Current Enterprise solutions aginst Ransomware

Though I know there are many answers to this issue I Would like to ask expert resource here on what they are doing to best protect against the current Ransomware in a enterprise environment.

We are currently using Symantec Endpoint Protection for desktop and Web Marshall on a proxy but stations are still getting infected from time to time. We've only have one infection that sta started to spread to a network drive but damage was minimal, this time.

Would love to hear what issue being using at this time to best block current strains before infection on all levels successfully.

thanks for any response
Robert ScaliseAsked:
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It's the eternal question, seems you've done the most available with your budget.
Besides the usual:

 - antivirus
 - keep ALL software up to date (not only Windows, also browser/flash/adobe/etc etc etc)

 the most important is USER EDUCATION. Curiosity killed the cat, and the computer as well. People are just too curious and gullible and will click on ANYTHING. Some spyware needs SEVERAL mouseclicks to be installed, but like a drone, most users continue and continue.
 Explain their lives really don't depend on them clicking EVERYTHING in their sight. Explain READING is also key.
 Trust me, an email like this:
 subject: invoice
 body: please click attachment
 attachment (doesn't matter if it's zip, exe, etc etc)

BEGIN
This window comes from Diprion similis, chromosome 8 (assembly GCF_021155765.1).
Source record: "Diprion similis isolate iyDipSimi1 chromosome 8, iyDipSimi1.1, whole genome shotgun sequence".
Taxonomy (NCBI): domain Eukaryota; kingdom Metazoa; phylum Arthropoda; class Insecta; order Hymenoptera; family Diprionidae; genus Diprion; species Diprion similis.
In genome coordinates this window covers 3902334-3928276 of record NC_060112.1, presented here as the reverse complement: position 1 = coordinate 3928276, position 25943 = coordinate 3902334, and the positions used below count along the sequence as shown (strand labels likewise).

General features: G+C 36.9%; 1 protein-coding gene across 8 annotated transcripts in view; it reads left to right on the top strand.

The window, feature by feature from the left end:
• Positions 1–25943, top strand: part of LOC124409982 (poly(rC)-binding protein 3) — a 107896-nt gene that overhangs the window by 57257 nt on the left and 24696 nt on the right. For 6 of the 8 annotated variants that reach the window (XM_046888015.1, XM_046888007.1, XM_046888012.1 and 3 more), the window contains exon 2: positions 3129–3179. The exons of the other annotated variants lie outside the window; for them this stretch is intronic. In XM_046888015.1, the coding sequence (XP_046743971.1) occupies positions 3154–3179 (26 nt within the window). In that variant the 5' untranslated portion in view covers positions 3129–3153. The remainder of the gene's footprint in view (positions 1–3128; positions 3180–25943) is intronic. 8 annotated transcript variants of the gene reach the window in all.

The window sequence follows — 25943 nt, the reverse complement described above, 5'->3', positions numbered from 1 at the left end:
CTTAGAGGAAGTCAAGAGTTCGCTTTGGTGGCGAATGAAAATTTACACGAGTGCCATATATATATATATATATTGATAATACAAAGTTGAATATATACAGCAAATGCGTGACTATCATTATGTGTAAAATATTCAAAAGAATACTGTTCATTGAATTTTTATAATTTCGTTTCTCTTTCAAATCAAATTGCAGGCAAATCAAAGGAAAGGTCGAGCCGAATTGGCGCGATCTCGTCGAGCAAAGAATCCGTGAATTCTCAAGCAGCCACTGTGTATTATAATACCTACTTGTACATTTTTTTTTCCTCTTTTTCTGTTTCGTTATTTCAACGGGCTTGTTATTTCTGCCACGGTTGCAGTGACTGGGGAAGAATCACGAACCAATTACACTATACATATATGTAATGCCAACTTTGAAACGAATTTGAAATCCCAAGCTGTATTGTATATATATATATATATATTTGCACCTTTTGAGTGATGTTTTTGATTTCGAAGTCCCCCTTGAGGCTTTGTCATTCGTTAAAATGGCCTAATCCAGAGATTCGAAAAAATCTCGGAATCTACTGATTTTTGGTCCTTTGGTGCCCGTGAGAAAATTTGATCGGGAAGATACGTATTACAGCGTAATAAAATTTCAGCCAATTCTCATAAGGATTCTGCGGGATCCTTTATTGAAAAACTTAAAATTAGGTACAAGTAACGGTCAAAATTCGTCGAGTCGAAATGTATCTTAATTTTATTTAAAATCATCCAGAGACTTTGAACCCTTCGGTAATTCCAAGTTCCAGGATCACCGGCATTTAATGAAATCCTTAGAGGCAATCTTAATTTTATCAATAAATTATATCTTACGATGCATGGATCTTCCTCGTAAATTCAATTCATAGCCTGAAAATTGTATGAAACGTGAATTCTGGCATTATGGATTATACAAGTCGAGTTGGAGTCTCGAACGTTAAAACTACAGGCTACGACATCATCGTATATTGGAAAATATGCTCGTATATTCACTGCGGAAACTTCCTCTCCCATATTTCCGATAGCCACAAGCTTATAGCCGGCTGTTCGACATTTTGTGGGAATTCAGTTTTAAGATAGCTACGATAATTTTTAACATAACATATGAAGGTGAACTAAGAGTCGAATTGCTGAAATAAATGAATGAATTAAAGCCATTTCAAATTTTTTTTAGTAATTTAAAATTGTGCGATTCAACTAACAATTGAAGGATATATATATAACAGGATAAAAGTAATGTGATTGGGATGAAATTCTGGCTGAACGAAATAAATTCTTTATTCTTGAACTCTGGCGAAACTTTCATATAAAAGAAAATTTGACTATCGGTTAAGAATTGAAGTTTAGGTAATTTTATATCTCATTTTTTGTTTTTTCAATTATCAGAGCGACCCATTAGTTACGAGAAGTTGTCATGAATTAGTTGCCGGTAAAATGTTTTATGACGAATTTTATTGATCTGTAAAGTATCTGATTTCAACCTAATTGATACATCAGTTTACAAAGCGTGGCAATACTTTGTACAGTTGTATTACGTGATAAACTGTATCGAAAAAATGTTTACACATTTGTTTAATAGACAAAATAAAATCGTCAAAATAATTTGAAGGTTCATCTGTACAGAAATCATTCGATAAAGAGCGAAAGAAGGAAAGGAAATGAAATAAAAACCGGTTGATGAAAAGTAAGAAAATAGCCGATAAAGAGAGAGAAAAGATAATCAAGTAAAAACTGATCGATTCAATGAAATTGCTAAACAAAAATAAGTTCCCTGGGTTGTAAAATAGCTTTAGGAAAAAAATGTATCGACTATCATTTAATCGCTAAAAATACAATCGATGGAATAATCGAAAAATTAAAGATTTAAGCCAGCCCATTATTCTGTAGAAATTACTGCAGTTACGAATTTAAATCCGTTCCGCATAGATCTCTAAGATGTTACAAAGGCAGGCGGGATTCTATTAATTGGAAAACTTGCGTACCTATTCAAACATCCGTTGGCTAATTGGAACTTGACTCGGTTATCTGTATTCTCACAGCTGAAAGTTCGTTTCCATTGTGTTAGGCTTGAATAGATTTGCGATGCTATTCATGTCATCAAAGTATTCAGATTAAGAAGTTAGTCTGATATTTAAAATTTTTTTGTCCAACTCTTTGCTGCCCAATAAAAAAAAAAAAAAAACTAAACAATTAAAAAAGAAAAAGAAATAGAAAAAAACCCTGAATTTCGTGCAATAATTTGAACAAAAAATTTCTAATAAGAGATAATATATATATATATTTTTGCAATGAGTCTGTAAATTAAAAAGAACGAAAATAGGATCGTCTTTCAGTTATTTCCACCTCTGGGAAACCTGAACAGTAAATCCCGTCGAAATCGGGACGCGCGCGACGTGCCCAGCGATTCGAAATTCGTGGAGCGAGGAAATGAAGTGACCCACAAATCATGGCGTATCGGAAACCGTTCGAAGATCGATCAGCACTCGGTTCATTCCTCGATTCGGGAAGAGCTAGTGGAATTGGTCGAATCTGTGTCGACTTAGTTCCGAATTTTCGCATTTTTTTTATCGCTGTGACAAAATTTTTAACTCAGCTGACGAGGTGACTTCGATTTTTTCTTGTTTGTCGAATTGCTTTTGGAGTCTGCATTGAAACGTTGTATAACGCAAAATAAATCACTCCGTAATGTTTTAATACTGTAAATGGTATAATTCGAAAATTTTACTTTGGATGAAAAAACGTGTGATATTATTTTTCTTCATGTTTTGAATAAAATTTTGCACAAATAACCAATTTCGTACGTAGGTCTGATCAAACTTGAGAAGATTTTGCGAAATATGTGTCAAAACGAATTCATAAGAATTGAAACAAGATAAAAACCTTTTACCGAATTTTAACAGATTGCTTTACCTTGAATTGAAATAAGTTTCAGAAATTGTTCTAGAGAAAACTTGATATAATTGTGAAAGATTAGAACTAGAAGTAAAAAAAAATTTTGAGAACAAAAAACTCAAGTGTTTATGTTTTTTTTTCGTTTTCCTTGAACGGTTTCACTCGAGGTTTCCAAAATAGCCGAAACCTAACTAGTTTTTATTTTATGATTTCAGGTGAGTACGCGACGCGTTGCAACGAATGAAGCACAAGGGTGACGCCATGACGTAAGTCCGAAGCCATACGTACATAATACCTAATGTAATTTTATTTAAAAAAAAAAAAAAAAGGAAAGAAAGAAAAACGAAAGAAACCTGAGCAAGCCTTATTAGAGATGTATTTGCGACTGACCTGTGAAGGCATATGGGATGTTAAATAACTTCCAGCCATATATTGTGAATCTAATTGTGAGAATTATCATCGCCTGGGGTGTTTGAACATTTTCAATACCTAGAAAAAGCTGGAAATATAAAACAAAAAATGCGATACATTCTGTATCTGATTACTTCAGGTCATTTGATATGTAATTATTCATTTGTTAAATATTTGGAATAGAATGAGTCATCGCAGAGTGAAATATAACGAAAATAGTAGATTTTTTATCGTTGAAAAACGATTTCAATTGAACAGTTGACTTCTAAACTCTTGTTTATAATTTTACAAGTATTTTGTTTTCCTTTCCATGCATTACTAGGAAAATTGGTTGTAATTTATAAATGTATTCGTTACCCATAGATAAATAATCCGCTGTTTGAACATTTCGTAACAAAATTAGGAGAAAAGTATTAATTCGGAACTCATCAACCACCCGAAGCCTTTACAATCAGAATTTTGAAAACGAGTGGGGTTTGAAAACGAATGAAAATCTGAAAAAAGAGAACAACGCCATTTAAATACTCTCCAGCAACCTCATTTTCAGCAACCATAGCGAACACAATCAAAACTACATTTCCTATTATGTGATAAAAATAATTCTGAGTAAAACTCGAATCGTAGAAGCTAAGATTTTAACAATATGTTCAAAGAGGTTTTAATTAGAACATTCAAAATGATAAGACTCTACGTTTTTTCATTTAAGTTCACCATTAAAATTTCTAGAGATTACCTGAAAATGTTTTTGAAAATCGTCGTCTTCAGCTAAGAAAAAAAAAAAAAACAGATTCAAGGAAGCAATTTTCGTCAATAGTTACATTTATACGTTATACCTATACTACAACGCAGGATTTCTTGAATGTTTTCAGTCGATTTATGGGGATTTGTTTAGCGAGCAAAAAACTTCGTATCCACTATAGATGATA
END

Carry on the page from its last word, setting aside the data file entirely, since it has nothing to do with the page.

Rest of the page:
With NO EXTRA text, no signature, no personal information, IT GETS CLICKED ON AND INSTALLED!

 Then again, in some companies I work at, sending out weekly emails explaining, they still keep doing it.  The only thing you can do is mitigation, keeping infections in the user space and hopefully keep it the clean up time to a minimum.

 When users just don't listen, with ALL the measures you put up, some WILL get through (usually the newest type where antivirus didn't send out virus updates for)

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Fred MarshallPrincipalCommented:
I'm not seeing this in enterprise systems.
We use Juniper networks SRX with virus scanning and web filtering.  The filtering isn't *too* harsh and requests for changes are now rare.
We also use a variety of workstation internet security programs.  Microsoft Security Essentials on Win7 and Defender on Win8 are the most common.
We also run the Pro version of Malwarebytes.
With this, we have not had a problem in years, or maybe "ever".  Detections with the tools yes.  Problems in operations, no.

Systems with problems generally have problem users.....
While it may sound like a tangential approach, it can be the *most* serious matter.
I once had a client whose computer had to be cleaned up every 2-3 months.  Protection on that computer was fine.  But, there was a problem user......

Perhaps others have other ideas but I would be looking at this aspect.
Of course, web filtering is a big help in that regard.  So, they go together.
This is a sure way to block things to the extent that it's able.  It surely will thwart some bad user habits.
Tyler BrooksNetwork and Security ConsultantCommented:
As well as patch management, AV and user education which are definitely the most important factors, I ran into this with a client last week and file versioning allowed us to recover the already encrypted files with minimal loss of data. It looks as though our AV solution killed the process on the workstation before it managed to encrypt more than 4 files (2 of which were shared files on the server), and then I was able to use the versioning to roll back to before the ransomware hit and minimize their file loss.
Thomas Zucker-ScharffSolution GuideCommented:
It is generally the users that are the problem, but to answer the question, there are a number of commercial applications for this purpose.  It is a matter of distributing restrictions via GPO that they all address.  Look at my article and they almost all have business alternatives on their websites.
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